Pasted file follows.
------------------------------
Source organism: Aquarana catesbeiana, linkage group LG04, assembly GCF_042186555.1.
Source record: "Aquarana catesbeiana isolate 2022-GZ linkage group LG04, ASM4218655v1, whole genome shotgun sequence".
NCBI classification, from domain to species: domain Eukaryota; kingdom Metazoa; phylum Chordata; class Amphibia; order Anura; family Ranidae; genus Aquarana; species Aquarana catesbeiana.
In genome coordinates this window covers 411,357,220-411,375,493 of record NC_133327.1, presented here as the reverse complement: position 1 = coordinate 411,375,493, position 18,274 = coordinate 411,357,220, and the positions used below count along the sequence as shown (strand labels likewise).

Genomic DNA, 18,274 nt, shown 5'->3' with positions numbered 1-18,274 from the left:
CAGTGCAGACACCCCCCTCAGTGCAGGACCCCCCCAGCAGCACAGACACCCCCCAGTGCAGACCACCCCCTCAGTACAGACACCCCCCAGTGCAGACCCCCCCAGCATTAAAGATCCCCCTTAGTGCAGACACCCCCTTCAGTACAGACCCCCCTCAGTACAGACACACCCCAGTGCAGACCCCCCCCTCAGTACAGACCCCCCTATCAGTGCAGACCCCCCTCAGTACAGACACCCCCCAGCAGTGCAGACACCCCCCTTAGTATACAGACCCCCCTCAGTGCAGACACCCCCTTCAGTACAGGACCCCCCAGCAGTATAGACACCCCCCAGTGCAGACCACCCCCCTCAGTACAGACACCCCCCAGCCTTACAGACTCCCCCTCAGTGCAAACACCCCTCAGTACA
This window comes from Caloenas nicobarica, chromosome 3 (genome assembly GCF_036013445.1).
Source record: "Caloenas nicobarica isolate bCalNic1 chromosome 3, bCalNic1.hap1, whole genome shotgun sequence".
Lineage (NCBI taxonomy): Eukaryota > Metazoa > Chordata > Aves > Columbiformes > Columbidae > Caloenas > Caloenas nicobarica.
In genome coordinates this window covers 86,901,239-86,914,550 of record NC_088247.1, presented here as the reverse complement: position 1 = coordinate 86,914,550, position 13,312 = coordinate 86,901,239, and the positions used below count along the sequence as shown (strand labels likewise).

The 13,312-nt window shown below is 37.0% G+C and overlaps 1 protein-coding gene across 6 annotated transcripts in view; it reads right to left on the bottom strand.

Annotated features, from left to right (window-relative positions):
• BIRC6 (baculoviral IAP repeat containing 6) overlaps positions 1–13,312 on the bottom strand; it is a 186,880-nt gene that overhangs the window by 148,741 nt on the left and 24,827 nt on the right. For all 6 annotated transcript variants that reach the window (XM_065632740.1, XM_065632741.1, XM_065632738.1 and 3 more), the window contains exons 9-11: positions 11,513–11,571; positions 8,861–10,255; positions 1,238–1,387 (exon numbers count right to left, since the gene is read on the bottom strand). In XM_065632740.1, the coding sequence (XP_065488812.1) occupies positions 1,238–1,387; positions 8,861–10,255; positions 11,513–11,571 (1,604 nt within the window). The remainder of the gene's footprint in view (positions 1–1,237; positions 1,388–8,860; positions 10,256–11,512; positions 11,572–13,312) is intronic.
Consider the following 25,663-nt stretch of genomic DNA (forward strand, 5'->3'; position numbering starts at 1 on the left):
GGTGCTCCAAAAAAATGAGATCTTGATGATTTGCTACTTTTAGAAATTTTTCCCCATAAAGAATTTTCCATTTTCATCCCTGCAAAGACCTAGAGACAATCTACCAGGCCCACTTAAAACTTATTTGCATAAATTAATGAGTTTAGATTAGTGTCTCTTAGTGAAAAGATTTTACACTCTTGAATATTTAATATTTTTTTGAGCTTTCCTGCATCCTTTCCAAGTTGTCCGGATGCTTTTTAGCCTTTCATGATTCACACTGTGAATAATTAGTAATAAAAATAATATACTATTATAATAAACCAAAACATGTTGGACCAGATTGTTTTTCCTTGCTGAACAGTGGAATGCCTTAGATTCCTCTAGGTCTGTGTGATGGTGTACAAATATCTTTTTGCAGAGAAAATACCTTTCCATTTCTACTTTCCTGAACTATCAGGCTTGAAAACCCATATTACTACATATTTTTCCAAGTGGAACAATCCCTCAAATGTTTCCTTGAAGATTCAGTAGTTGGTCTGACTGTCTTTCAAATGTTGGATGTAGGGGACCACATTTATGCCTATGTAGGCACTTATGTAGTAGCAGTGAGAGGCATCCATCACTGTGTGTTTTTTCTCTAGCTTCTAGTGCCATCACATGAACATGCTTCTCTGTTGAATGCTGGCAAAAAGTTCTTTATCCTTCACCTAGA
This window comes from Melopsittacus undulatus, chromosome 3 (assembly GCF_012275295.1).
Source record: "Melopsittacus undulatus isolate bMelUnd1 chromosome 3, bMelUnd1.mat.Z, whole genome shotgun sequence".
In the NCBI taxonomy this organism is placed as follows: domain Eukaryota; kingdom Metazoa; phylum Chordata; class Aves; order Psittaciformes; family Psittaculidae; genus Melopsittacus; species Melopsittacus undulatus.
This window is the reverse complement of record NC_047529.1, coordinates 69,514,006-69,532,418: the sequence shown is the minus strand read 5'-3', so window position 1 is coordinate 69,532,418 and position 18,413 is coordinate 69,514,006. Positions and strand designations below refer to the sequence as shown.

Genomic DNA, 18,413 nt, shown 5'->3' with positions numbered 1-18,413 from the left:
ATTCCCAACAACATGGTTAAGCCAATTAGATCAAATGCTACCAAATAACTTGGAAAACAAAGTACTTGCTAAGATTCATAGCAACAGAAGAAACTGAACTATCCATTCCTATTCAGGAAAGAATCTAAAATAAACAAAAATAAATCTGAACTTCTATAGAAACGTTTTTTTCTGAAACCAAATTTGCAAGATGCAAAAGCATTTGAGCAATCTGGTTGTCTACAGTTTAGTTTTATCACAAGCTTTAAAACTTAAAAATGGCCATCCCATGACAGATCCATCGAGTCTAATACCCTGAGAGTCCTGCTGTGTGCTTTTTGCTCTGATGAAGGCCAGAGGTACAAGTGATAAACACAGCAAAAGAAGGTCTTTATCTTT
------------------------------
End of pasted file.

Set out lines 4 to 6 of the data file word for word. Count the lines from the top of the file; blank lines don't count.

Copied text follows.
In genome coordinates this window covers 411,357,220-411,375,493 of record NC_133327.1, presented here as the reverse complement: position 1 = coordinate 411,375,493, position 18,274 = coordinate 411,357,220, and the positions used below count along the sequence as shown (strand labels likewise).

Genomic DNA, 18,274 nt, shown 5'->3' with positions numbered 1-18,274 from the left:
CAGTGCAGACACCCCCCTCAGTGCAGGACCCCCCCAGCAGCACAGACACCCCCCAGTGCAGACCACCCCCTCAGTACAGACACCCCCCAGTGCAGACCCCCCCAGCATTAAAGATCCCCCTTAGTGCAGACACCCCCTTCAGTACAGACCCCCCTCAGTACAGACACACCCCAGTGCAGACCCCCCCCTCAGTACAGACCCCCCTATCAGTGCAGACCCCCCTCAGTACAGACACCCCCCAGCAGTGCAGACACCCCCCTTAGTATACAGACCCCCCTCAGTGCAGACACCCCCTTCAGTACAGGACCCCCCAGCAGTATAGACACCCCCCAGTGCAGACCACCCCCCTCAGTACAGACACCCCCCAGCCTTACAGACTCCCCCTCAGTGCAAACACCCCTCAGTACA